Techniques such as DiffServ allow us to prioritize the traffic streams, but they really do not allow us to control the traffic measurements. That is why, as discussed in Chapter 10, we tend to still rely on ATM within the core: ATM allows the strict control of traffic measurements, and it therefore enables us to improve performance, quality, reliability, and security. Efforts are under way to develop equivalent QoS mechanisms for IP networks, such as MPLS, which is increasingly deployed and available (also discussed in Chapter 10), but we are still a couple years away from clearly defining the best mechanism, especially because we need to consider the marriage of IP and optical technologies. In the meantime, we are redesigning the Internet core, moving away from what was a connectionless router environment that offered great flexibility and the ability to work around congestion and failures, but at the expense of delays. We are moving to a connection-oriented environment where we can predefine the path and more tightly control the latencies, using techniques such as Frame Relay, ATM, and MPLS, each of which allow us to separate traffic types, prioritize time-sensitive traffic, and ultimately reduce access costs by eliminating leased-lines connections.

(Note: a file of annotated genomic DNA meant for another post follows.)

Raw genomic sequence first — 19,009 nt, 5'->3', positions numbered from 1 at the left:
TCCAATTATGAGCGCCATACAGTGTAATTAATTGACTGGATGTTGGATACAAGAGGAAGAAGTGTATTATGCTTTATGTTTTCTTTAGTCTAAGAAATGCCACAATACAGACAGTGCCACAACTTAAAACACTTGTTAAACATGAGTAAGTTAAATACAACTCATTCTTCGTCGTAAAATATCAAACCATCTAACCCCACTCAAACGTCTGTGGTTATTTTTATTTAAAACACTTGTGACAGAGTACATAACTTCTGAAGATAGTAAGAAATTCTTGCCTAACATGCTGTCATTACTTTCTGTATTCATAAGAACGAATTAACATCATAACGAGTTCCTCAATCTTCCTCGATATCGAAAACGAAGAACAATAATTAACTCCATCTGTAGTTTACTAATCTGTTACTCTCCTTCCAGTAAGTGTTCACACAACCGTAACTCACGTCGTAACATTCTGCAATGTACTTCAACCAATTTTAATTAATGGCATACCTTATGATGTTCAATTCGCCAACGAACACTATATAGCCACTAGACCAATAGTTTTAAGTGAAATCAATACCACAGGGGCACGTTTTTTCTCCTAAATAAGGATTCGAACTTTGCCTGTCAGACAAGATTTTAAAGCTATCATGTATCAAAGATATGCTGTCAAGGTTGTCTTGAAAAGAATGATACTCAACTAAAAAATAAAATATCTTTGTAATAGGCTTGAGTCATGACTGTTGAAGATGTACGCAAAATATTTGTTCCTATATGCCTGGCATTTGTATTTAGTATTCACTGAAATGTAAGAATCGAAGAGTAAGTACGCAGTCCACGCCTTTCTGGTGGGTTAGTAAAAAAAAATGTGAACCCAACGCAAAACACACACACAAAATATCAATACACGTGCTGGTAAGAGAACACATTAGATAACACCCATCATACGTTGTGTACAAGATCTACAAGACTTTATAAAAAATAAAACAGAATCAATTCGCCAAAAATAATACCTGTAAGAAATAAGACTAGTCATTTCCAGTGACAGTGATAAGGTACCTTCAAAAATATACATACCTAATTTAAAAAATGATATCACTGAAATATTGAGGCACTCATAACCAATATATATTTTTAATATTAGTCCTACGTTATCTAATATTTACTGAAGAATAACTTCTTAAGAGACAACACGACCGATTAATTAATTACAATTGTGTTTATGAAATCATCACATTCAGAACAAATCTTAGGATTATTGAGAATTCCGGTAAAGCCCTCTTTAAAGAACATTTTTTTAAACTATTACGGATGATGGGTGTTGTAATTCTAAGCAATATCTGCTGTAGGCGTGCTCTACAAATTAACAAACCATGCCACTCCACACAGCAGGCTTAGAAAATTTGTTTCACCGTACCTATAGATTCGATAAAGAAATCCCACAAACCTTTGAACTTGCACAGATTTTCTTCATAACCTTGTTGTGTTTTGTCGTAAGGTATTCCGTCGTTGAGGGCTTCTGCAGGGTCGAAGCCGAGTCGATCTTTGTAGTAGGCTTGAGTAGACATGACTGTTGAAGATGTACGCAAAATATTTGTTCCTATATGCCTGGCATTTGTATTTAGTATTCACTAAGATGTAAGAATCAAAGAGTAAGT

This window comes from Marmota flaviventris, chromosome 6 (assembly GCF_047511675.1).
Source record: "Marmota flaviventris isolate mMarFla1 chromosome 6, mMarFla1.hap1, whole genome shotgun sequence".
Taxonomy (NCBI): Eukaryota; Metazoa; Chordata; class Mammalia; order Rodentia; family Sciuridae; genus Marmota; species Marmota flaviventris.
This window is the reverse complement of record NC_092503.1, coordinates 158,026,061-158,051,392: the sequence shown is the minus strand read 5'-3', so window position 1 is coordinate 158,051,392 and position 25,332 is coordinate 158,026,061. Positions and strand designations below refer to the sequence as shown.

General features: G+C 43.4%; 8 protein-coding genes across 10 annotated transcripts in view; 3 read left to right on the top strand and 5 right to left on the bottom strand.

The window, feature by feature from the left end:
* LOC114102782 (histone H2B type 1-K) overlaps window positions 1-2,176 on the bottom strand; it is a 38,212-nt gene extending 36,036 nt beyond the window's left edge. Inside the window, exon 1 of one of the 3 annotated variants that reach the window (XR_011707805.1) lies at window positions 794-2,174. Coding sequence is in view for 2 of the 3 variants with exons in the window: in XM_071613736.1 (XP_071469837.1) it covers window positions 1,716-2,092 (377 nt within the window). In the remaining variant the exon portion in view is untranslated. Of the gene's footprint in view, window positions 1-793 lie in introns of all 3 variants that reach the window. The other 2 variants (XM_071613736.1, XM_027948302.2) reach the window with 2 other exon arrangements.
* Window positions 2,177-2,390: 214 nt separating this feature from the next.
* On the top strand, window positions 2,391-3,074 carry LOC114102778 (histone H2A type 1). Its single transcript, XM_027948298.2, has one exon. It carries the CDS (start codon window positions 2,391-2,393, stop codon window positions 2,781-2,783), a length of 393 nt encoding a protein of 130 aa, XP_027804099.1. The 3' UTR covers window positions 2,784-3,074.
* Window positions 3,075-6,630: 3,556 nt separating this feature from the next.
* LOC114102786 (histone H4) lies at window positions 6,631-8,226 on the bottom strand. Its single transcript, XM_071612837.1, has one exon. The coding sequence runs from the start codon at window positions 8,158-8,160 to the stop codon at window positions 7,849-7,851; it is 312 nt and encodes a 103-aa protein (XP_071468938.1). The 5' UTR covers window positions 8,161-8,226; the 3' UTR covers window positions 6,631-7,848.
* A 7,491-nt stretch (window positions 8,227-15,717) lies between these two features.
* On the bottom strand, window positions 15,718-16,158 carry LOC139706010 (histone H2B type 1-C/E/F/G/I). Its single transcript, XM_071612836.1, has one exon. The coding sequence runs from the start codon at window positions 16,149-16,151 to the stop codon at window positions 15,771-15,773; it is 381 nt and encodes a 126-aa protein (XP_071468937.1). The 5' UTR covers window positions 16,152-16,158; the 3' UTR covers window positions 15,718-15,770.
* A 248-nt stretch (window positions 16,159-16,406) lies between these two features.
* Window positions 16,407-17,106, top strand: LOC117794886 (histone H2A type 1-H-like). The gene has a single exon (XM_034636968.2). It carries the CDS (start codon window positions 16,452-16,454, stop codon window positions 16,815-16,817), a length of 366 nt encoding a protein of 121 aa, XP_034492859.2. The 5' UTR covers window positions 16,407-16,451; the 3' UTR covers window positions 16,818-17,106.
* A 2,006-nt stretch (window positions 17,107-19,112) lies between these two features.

The other main effort in redesigning the Internet core is that we are increasing the capacity, moving from OC-3 and OC-12 (155Mbps and 622Mbps) at the backbone level to OC-48 (2.5Gbps), OC-192 (10Gbps), and even some early deployments of OC-768 (40Gbps). But remember that the number of bits per second that we can carry per wavelength doubles every year, and the number of wavelengths that we can carry per fiber also doubles every year. So the migration beyond 10Gbps is also under way in the highest class of backbones, and it will continue with the evolution and deployment of advanced optical technologies. (However, to be fair, there are issues of power consumption and customer demand to deal with, which will ultimately determine how quickly what is technically feasible gets adopted in the marketplace.)

The emergent generation of Internet infrastructure is quite different from the traditional foundation. It is geared for a new set of traffic and application types: high-speed, real-time, and interactive multimedia. It must be able to support and guarantee CoS and QoS. As discussed in Chapter 9, it includes next-generation telephony, which is a new approach to providing basic telephony services while using IP networks.